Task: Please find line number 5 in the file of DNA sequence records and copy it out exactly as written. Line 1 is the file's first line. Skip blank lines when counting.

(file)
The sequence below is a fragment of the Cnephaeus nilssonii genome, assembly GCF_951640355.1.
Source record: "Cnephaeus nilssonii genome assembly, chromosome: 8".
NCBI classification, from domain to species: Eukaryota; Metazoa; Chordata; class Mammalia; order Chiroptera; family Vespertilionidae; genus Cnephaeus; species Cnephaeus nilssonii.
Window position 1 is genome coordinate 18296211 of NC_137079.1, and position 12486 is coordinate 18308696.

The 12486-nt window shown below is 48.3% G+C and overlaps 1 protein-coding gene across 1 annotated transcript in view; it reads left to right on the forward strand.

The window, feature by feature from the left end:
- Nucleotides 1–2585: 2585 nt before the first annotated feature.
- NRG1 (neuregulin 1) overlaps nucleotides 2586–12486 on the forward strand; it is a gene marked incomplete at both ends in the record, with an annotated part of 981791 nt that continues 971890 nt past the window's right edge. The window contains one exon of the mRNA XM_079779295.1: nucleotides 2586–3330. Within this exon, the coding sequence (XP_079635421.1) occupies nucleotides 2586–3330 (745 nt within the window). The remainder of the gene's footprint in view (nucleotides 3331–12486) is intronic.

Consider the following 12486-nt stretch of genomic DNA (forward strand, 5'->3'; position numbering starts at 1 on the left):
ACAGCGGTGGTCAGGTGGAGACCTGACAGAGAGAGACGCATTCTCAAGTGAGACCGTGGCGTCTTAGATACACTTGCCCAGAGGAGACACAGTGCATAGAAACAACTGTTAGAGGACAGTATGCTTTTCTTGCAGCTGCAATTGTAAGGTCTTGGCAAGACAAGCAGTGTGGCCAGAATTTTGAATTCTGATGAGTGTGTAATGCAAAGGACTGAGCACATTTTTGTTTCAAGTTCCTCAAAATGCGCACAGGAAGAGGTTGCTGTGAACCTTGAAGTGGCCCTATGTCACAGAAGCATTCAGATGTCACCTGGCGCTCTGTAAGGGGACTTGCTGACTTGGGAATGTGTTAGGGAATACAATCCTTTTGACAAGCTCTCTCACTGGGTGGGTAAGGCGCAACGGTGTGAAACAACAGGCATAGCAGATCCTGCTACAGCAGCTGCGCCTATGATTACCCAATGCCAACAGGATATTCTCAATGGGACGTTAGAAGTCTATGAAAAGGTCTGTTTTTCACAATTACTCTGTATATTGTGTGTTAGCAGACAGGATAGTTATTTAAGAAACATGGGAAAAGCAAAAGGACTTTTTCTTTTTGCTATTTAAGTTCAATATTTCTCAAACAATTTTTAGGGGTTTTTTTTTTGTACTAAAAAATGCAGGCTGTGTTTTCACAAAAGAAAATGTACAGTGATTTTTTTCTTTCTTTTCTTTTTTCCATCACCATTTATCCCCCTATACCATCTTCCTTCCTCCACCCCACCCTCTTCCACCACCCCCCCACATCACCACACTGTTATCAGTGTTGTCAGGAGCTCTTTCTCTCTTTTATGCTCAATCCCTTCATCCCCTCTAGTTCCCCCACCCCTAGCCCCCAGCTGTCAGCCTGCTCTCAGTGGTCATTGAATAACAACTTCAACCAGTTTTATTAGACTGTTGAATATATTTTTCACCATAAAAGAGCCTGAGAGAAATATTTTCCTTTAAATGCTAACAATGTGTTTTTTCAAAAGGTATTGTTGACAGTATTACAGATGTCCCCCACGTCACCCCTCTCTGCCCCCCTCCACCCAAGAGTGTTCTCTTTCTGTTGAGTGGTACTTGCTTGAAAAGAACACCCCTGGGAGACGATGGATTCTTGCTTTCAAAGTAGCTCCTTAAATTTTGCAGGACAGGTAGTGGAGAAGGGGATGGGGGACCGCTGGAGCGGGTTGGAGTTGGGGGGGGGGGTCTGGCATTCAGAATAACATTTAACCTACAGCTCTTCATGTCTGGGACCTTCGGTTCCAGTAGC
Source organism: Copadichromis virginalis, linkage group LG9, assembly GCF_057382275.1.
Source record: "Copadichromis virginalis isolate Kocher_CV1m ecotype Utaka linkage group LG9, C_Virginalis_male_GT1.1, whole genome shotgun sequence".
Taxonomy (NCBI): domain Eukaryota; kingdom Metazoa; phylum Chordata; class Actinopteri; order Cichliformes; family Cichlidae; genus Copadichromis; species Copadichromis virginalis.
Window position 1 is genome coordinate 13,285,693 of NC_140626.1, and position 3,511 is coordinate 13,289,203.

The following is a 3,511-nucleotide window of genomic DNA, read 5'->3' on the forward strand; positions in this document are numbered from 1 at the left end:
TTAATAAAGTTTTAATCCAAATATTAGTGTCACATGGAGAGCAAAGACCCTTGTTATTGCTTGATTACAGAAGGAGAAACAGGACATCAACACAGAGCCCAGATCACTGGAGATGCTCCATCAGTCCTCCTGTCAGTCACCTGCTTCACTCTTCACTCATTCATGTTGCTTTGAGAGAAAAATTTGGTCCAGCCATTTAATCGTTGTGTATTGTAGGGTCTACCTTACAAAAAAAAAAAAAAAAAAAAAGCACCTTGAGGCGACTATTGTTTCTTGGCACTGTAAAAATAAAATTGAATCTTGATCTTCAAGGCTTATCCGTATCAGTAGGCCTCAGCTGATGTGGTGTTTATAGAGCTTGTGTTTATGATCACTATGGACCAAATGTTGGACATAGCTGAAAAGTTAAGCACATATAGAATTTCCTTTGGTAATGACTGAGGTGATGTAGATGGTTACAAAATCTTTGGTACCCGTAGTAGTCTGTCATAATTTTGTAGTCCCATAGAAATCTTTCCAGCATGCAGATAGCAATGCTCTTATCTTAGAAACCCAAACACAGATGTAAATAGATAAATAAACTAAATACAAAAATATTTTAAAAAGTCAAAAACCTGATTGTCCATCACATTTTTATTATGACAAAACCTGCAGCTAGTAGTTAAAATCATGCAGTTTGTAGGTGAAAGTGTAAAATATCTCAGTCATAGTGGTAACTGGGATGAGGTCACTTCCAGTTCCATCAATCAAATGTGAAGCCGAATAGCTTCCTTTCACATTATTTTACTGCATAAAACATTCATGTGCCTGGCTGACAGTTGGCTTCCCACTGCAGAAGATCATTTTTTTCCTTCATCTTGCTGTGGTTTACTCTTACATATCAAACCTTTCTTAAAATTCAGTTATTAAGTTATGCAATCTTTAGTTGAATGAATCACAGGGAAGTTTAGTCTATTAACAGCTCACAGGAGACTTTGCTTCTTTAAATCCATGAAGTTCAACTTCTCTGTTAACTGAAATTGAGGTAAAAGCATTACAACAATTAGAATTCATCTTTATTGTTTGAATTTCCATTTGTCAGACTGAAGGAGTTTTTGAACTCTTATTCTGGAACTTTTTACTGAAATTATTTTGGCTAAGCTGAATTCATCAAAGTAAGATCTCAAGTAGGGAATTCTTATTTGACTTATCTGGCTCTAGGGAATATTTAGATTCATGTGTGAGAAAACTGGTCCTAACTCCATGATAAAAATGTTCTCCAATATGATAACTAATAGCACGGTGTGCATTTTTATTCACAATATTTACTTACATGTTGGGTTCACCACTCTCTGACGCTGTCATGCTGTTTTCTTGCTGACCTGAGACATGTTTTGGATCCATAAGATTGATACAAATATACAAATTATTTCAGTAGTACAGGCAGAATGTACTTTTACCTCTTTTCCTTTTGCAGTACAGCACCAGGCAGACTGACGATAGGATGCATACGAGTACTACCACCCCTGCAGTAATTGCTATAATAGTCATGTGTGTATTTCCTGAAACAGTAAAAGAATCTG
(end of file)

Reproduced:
The 12486-nt window shown below is 48.3% G+C and overlaps 1 protein-coding gene across 1 annotated transcript in view; it reads left to right on the forward strand.